How Corporate Giving Strategies Influence Donor Behaviour
Corporate giving is a term that often intersects two points of tension, and more recently, these tensions are on the rise. As a result, many corporations are thinking (and acting) more strategically.
On the one hand, the global disturbances caused by COVID-19 have put the bottom lines of many corporations under the microscope and heightened pressures from investors and shareholders. On the other hand, global outcry in response to social justice issues has caused customers to demand more from corporations. Companies who choose to do nothing risk losing loyal customers.
These tensions call into question a longstanding debate about whether corporations should engage in philanthropy at all. Decades ago, economist, Milton Friedman, challenged popular notions of corporate social responsibility in a 1970 New York Times Magazine article when he said, “social responsibility of business is to increase its profits”. Friedman’s unlaying point was that if the corporation contributes philanthropically, it prevents the individual stockholder from deciding how funds are spent, instead, they should be made by individual stockholders or by individual employees—and not by the corporation.
Corporate philanthropy today is, by many accounts, a competitive advantage. Top talent is drawn to employers with a social purpose and customers often chose to buy from companies who they believe contribute to causes and beliefs that align with their own.
How corporations manage the competing tensions between their bottom line and supporting social good can impact how donors and customers alike align their own philanthropic strategies (and shopping habits).
Common options for corporate giving
There is more than one way a corporation can support a charitable cause and some approaches are more effective philanthropically while others are more suited toward marketing and improving brand image. Here are a few common strategies donors might want to be aware of before aligning their own philanthropy.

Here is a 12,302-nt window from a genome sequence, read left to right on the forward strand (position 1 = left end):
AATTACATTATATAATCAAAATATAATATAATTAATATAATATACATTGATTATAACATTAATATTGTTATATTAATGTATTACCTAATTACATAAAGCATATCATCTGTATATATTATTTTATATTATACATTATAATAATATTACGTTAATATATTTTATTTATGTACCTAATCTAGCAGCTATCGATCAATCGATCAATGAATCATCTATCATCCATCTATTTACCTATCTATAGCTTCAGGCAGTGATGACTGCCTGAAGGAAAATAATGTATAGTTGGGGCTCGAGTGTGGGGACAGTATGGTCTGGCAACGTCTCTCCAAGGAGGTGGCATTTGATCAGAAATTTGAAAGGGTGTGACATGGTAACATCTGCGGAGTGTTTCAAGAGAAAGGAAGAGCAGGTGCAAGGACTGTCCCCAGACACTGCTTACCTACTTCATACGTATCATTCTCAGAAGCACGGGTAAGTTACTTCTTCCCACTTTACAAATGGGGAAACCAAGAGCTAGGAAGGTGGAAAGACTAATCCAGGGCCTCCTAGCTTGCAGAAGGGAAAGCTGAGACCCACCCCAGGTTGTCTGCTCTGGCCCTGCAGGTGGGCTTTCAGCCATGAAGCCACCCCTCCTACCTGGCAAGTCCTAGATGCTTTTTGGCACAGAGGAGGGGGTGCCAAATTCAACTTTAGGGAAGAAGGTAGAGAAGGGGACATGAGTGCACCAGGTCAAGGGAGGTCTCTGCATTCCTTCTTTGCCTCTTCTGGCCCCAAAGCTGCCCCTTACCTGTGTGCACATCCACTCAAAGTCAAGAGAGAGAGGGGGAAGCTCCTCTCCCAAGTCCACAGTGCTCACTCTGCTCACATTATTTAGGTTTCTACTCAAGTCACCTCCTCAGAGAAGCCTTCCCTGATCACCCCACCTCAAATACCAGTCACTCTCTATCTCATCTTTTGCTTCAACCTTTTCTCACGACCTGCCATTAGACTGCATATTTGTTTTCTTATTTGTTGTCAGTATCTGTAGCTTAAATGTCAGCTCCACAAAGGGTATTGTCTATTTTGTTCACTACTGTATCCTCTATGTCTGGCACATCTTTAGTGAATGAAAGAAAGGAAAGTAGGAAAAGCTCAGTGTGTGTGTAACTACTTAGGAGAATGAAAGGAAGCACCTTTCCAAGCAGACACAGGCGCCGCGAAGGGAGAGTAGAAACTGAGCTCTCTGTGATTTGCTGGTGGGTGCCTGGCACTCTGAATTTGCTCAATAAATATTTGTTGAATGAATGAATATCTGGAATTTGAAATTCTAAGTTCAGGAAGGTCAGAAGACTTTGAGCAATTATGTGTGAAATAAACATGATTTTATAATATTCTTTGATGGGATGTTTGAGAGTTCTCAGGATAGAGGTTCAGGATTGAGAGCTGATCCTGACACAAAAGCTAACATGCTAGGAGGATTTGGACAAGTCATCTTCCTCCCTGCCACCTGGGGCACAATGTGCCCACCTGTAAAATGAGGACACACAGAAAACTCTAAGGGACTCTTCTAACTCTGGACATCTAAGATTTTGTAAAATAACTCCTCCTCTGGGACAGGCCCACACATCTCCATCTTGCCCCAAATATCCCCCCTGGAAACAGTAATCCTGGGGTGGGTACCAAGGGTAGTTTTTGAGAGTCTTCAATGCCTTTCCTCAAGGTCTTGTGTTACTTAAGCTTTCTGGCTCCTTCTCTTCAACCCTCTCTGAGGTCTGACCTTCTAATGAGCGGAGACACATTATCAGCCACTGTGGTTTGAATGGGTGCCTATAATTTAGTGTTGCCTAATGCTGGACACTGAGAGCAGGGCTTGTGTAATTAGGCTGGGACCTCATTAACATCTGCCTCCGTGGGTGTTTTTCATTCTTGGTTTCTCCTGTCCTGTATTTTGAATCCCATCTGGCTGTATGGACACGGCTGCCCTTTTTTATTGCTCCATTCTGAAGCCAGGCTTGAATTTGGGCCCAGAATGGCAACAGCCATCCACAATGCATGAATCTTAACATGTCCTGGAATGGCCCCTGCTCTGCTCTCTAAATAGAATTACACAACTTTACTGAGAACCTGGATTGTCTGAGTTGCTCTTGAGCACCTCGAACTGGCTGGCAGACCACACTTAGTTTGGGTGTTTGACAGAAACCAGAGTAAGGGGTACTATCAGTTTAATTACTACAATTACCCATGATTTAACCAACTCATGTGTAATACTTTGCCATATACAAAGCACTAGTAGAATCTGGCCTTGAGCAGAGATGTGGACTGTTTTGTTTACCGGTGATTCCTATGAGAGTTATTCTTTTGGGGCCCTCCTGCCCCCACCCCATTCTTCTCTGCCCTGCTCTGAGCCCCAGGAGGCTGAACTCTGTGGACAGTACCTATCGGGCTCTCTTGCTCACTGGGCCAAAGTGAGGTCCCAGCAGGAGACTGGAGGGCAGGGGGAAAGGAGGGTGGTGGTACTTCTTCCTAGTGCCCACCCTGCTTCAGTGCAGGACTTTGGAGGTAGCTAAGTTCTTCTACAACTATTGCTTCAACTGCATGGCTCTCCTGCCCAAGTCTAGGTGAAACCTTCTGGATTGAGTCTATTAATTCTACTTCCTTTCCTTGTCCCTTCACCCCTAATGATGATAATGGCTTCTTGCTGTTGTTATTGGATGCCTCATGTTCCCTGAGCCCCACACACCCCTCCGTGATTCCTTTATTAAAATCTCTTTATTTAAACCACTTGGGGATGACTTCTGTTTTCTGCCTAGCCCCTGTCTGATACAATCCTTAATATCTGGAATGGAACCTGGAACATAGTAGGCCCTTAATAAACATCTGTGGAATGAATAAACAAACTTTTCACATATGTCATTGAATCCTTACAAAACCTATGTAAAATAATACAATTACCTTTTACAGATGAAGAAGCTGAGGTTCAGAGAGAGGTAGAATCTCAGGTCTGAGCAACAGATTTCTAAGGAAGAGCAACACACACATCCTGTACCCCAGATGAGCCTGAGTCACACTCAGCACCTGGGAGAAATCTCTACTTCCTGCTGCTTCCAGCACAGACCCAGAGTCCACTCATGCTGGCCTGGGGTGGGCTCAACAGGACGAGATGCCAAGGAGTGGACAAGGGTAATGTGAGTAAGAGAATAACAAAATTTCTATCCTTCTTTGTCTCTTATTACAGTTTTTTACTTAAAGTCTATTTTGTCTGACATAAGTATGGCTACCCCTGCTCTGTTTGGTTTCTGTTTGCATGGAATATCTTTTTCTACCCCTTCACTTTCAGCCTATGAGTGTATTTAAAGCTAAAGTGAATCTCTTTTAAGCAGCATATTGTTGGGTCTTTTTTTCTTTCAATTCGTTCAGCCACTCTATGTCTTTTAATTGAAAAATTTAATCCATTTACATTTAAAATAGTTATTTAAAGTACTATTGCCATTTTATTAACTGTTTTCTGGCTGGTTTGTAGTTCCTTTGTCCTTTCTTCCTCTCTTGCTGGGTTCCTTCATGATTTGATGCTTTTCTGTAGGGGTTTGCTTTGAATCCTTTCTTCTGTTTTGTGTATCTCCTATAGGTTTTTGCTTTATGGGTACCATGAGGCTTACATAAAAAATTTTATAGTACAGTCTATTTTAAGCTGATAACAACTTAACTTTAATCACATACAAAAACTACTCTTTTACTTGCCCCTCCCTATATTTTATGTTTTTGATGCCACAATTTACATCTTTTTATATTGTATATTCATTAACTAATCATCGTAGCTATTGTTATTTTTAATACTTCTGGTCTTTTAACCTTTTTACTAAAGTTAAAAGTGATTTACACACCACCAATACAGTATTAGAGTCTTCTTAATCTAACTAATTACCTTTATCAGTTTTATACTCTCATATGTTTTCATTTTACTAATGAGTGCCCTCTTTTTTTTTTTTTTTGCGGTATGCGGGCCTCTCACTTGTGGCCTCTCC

Direct Corporate Giving
Companies can donate directly to a charity that is recognized by the Canadian Revenue Agency (CRA). They can also make donations in-kind such as donated goods, services, staff expertise, or any other contribution that isn't cash. This type of contribution helps to fulfill their philanthropic values, fuel the non-profit’s mission, and engage their employees. Sponsorship agreements allow the company to connect its brand to the charitable partner and its programs, which can imply a brand supports or shares the same values as their charitable partner.
Cause marketing campaigns typically include an advertising campaign that promotes the sale of its goods or services will result in a donation to a charitable cause. This type of giving can be conducted to benefit an unrelated charity or a company’s own corporate foundation. Partnering with a reputable charity allows the company to benefit from a charity’s positive reputation.
Establishing a Corporate Foundation
A corporate foundation is a non-profit organization recognized by the CRA. Separate from the company itself, a corporate foundation is similar in many ways to a private foundation as the majority of the funds are coming from one source.
A corporate foundation can be a vehicle to build up a charitable reserve in years of higher profits, allowing for a steady flow of charitable grants to organizations in leaner years. And, as with a private foundation, a corporate foundation carries all of the legal and fiduciary responsibilities, which can be costly and time-consuming.
Collaborations with Non-profits
Companies may choose to collaborate with existing non-profits for the purpose of social good without forming their own non-profit entity. This collaborative strategy is increasingly evident in companies’ corporate social responsibility (CSR) reports, which often highlight partnerships with non-profits as a core strategy for fulfilling their CSR objectives.
Given that non-profits often have expertise and front-line implementation capabilities, this strategy makes sense. These types of collaborations are particularly successful because they leverage each partner’s core strengths in order to achieve their shared charitable and social impact objectives.
How donors can give strategically
Whether deciding to give to a workplace initiative, support a cause backed by a preferred corporation, or choosing to make a gift through other means such as a Donor Advised Fund, donors should start by speaking to their advisor to get all the facts.
Understanding a corporation’s philanthropic goals and how they plan to achieve them is an essential step for a donor to reach their own giving objectives.